I watched him test today his level was .7ppm. almost near toxicity and has been since last Thursday. He has a PBT that has been in the tank for two weeks and is progressively worsening as far as my symptoms go. Completely covered in white powder. Swimming into flow constantly and scratching on PVC if he isn't swimming into flow.

Head spinning...
According to the one paper and the author who wrote me back - the best option is changing to chloroquine - I hope he gets it under control. She also reported that they have heard anecdotally from LFS about strains like this - but only at LFS.
 

HotRocks

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According to the one paper and the author who wrote me back - the best option is changing to chloroquine - I hope he gets it under control. She also reported that they have heard anecdotally from LFS about strains like this - but only at LFS.
I 100% agree that CP is the answer. He's worried about anthias, Wrasse, etc.

It makes alot of sense for an LFS to see this based on sheer volume and not being able to sterilize systems.
 

Brew12

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I 100% agree that CP is the answer. He's worried about anthias, Wrasse, etc.

It makes alot of sense for an LFS to see this based on sheer volume and not being able to sterilize systems.
I doubt CP is the answer in this case. We know biofilm will break it down and these tanks have to have a very mature biofilm if it is like any LFS's I've been to.
 

HotRocks

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I doubt CP is the answer in this case. We know biofilm will break it down and these tanks have to have a very mature biofilm if it is like any LFS's I've been to.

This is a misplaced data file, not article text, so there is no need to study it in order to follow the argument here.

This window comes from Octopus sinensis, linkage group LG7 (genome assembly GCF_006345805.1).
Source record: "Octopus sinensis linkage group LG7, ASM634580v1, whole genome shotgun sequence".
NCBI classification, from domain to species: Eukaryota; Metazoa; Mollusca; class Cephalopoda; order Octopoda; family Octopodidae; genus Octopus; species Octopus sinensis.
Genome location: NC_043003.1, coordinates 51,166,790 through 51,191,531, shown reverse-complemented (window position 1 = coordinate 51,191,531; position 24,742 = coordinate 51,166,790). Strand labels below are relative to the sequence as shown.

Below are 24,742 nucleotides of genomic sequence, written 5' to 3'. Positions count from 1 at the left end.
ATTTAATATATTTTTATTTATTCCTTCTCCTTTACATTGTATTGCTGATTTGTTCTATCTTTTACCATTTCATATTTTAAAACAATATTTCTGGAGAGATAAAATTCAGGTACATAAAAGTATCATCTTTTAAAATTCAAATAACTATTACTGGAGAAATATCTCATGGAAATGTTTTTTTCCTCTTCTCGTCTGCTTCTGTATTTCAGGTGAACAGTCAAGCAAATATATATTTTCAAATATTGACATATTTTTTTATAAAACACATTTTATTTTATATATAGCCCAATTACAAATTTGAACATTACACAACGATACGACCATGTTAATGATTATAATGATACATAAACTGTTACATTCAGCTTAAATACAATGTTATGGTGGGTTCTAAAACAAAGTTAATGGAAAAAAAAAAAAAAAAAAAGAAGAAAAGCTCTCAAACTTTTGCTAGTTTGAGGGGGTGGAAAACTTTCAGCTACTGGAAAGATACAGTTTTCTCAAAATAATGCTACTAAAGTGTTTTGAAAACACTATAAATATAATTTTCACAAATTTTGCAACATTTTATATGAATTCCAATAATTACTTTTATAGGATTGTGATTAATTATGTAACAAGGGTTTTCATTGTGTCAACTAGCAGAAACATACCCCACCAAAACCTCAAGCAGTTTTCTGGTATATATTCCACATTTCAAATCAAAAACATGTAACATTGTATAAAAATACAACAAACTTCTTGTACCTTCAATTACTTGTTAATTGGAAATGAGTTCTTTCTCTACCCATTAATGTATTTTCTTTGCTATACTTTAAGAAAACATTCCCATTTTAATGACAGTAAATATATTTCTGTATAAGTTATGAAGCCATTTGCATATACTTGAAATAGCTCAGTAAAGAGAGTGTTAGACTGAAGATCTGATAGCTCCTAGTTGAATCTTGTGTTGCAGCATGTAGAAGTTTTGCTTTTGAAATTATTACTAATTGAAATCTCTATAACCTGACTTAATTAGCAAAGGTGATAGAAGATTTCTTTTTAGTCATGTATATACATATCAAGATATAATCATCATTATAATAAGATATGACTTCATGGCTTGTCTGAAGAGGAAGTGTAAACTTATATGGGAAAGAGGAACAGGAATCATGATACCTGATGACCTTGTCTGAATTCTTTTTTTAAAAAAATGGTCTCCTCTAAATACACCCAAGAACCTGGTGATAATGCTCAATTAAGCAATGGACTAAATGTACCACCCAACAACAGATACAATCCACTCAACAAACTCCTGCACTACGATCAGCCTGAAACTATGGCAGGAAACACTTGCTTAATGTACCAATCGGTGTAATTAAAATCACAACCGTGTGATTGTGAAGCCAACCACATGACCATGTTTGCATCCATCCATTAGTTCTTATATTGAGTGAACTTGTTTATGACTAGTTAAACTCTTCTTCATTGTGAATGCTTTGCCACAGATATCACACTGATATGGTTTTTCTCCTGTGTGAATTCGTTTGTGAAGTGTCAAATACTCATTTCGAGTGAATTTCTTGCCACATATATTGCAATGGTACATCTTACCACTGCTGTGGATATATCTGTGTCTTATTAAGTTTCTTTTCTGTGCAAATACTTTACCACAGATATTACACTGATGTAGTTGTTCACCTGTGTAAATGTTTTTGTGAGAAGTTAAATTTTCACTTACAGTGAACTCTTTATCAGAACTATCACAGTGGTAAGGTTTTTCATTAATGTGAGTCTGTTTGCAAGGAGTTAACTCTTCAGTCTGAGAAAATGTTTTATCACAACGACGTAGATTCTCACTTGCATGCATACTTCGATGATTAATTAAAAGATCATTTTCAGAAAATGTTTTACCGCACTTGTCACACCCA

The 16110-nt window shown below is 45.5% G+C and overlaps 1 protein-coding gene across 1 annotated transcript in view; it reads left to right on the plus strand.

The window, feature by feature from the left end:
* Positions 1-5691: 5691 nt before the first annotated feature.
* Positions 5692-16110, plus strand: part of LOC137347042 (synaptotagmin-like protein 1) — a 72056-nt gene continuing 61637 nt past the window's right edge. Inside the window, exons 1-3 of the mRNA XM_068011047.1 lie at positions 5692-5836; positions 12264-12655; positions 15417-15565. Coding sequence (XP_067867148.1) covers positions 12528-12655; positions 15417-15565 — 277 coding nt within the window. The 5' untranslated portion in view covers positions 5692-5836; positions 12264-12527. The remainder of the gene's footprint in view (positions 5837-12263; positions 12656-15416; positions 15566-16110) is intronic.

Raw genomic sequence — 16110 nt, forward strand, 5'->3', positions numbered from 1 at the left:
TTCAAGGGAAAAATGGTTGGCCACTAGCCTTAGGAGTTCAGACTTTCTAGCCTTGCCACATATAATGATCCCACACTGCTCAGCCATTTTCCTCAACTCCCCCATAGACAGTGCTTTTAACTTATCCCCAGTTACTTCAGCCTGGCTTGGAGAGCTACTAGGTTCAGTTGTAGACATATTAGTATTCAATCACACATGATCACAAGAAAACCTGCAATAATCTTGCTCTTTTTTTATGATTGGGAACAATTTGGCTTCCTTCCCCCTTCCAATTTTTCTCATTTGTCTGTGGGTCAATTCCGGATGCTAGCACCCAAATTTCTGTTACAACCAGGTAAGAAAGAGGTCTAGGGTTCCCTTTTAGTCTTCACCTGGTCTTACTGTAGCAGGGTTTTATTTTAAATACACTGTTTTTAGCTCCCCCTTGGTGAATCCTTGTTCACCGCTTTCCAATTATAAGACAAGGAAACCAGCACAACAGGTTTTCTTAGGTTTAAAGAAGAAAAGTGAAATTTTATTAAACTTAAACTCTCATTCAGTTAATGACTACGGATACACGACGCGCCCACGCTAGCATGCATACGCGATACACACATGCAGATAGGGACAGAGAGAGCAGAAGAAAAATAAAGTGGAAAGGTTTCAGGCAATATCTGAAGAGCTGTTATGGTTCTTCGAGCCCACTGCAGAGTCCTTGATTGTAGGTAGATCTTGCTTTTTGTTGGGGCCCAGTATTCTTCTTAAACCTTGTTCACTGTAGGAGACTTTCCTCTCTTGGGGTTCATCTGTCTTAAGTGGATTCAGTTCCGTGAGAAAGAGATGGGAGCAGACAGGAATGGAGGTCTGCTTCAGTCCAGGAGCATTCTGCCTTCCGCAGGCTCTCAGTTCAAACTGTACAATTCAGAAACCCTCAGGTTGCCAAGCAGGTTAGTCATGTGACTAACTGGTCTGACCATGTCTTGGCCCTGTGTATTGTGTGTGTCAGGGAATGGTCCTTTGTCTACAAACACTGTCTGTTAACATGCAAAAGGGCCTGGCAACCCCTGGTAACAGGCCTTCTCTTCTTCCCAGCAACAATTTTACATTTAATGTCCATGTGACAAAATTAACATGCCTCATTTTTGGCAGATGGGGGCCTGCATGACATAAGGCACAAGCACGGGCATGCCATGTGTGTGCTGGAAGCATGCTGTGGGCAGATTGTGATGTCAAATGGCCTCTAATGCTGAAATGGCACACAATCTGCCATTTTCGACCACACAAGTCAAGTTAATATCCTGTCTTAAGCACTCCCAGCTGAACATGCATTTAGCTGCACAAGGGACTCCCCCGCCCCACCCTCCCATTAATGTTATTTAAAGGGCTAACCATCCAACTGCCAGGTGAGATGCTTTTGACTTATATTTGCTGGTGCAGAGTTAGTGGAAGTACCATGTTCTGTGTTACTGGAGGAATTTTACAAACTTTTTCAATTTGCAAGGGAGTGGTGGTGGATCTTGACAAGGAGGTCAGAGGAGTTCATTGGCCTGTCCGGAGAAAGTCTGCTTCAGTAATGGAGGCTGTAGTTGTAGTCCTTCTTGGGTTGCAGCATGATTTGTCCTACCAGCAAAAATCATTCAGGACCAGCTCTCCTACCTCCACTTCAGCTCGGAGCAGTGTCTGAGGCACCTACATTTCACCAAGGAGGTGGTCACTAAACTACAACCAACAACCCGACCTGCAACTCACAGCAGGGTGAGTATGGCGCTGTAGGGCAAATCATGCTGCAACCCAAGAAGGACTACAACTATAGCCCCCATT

Without sterilization it is the most likely solution for eliminating a resistant strain.

I know of about 6 LFS that have used it per the advice of humble and corrected the issue. It does require redosing CP every few days because of the mature biofilm.

The ultimate would be to completely dump the system and bleach it. We all know that's not going to happen...
 

MnFish1

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I 100% agree that CP is the answer. He's worried about anthias, Wrasse, etc.

It makes alot of sense for an LFS to see this based on sheer volume and not being able to sterilize systems.
Maybe he should try the medicated food?
 

MnFish1

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For what?
The fish store with the resistant velvet - it contains chloroquine. I wonder if it would be a better option for some of the more sensitive fish? Supposedly - there is less 'total exposure' - they are not bathing in it 24 7. But it is supposedly effective against velvet and CI.
 

Trickman2

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Following along with this nightmare information. Let me understand this...So what are we saying is.

Ionic Copper - No longer works on some strains of velvet
Using chelated copper levels of 2.25 ppm seems to work.
Chloroquine Phosphate - might be able to eliminate the strain if used correctly
Velvet is everywhere